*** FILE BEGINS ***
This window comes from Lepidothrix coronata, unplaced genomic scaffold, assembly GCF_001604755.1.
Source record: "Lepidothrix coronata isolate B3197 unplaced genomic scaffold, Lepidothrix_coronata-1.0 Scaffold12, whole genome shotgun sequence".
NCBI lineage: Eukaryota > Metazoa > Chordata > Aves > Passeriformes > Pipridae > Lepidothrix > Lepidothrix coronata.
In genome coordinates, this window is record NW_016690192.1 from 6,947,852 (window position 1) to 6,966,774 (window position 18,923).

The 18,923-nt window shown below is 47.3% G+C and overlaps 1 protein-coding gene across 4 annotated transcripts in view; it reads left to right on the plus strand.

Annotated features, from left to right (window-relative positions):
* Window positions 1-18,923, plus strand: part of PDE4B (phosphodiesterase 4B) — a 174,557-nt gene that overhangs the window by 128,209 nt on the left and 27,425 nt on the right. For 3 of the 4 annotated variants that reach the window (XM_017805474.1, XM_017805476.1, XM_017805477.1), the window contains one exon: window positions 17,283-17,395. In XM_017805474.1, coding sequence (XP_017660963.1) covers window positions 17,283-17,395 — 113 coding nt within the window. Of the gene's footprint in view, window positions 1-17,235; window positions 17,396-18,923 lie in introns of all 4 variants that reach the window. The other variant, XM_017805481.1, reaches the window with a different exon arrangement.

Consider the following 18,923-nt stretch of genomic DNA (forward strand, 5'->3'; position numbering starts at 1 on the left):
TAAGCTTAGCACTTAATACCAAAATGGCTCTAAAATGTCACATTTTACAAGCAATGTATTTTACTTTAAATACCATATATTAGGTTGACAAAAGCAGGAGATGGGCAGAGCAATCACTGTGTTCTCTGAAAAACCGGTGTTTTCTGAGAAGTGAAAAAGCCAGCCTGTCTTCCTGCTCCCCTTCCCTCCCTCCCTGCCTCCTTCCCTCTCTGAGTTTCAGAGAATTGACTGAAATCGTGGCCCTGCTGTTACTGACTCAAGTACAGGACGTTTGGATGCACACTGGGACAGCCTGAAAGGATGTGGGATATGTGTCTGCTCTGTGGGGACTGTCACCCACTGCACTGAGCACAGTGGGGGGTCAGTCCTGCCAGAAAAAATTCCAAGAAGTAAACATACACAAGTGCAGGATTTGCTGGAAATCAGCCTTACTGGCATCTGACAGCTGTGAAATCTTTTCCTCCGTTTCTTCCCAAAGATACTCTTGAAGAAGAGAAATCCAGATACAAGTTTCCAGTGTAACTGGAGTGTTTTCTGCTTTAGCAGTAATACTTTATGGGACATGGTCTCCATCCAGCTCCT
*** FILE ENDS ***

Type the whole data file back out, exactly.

This window comes from Lepidothrix coronata, unplaced genomic scaffold, assembly GCF_001604755.1.
Source record: "Lepidothrix coronata isolate B3197 unplaced genomic scaffold, Lepidothrix_coronata-1.0 Scaffold12, whole genome shotgun sequence".
NCBI lineage: Eukaryota > Metazoa > Chordata > Aves > Passeriformes > Pipridae > Lepidothrix > Lepidothrix coronata.
In genome coordinates, this window is record NW_016690192.1 from 6,947,852 (window position 1) to 6,966,774 (window position 18,923).

The 18,923-nt window shown below is 47.3% G+C and overlaps 1 protein-coding gene across 4 annotated transcripts in view; it reads left to right on the plus strand.

Annotated features, from left to right (window-relative positions):
* Window positions 1-18,923, plus strand: part of PDE4B (phosphodiesterase 4B) — a 174,557-nt gene that overhangs the window by 128,209 nt on the left and 27,425 nt on the right. For 3 of the 4 annotated variants that reach the window (XM_017805474.1, XM_017805476.1, XM_017805477.1), the window contains one exon: window positions 17,283-17,395. In XM_017805474.1, coding sequence (XP_017660963.1) covers window positions 17,283-17,395 — 113 coding nt within the window. Of the gene's footprint in view, window positions 1-17,235; window positions 17,396-18,923 lie in introns of all 4 variants that reach the window. The other variant, XM_017805481.1, reaches the window with a different exon arrangement.

Consider the following 18,923-nt stretch of genomic DNA (forward strand, 5'->3'; position numbering starts at 1 on the left):
TAAGCTTAGCACTTAATACCAAAATGGCTCTAAAATGTCACATTTTACAAGCAATGTATTTTACTTTAAATACCATATATTAGGTTGACAAAAGCAGGAGATGGGCAGAGCAATCACTGTGTTCTCTGAAAAACCGGTGTTTTCTGAGAAGTGAAAAAGCCAGCCTGTCTTCCTGCTCCCCTTCCCTCCCTCCCTGCCTCCTTCCCTCTCTGAGTTTCAGAGAATTGACTGAAATCGTGGCCCTGCTGTTACTGACTCAAGTACAGGACGTTTGGATGCACACTGGGACAGCCTGAAAGGATGTGGGATATGTGTCTGCTCTGTGGGGACTGTCACCCACTGCACTGAGCACAGTGGGGGGTCAGTCCTGCCAGAAAAAATTCCAAGAAGTAAACATACACAAGTGCAGGATTTGCTGGAAATCAGCCTTACTGGCATCTGACAGCTGTGAAATCTTTTCCTCCGTTTCTTCCCAAAGATACTCTTGAAGAAGAGAAATCCAGATACAAGTTTCCAGTGTAACTGGAGTGTTTTCTGCTTTAGCAGTAATACTTTATGGGACATGGTCTCCATCCAGCTCCT